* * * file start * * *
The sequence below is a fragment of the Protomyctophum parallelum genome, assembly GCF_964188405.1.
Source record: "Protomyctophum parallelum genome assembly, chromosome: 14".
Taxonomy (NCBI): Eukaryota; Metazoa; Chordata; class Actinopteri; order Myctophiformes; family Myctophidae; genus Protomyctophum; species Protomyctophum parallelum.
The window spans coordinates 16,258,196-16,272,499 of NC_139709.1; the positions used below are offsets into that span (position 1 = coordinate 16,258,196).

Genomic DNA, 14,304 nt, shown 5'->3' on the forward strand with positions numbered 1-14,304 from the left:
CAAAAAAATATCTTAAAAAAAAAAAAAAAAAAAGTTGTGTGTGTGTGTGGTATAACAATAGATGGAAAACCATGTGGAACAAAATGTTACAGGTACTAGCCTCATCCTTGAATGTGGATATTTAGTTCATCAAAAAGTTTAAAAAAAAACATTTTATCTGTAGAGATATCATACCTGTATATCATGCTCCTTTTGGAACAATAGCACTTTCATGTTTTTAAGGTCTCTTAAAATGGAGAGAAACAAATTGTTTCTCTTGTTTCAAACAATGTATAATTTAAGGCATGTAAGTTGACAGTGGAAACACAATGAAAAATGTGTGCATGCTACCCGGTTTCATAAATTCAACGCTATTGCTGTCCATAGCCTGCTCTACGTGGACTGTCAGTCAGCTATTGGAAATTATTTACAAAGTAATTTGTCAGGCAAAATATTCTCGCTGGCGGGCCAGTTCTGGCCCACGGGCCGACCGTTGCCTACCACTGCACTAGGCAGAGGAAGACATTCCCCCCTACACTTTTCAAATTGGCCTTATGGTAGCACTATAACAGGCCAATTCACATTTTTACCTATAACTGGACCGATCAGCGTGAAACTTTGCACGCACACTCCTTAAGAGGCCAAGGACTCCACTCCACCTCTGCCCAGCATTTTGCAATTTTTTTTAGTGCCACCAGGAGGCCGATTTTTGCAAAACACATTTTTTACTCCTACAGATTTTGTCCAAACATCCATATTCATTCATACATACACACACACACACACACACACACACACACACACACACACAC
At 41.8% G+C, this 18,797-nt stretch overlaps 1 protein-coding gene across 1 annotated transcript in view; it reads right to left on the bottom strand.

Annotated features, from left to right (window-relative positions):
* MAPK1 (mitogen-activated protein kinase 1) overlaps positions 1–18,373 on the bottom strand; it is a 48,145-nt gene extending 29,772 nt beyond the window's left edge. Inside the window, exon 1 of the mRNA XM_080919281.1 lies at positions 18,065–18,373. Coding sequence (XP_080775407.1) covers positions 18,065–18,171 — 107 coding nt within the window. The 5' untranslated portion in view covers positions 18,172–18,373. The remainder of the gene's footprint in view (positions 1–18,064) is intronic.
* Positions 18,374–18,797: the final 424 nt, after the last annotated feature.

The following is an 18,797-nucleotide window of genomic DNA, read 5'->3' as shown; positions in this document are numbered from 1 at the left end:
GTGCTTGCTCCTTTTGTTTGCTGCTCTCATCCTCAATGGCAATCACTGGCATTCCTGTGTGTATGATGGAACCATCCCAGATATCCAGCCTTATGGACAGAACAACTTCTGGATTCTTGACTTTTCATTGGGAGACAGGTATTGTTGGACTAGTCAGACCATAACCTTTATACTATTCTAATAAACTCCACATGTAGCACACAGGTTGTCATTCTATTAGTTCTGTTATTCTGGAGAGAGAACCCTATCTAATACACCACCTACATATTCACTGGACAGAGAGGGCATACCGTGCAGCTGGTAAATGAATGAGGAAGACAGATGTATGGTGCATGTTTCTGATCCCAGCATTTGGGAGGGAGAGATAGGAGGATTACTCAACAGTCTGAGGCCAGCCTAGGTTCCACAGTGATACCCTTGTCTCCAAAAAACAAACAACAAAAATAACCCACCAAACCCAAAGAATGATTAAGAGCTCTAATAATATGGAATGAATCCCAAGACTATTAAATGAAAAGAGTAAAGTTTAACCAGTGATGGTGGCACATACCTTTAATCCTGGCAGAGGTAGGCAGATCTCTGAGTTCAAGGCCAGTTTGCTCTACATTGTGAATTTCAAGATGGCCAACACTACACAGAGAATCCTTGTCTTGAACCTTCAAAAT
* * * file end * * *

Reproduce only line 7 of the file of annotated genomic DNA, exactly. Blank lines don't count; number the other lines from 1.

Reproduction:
At 41.8% G+C, this 18,797-nt stretch overlaps 1 protein-coding gene across 1 annotated transcript in view; it reads right to left on the bottom strand.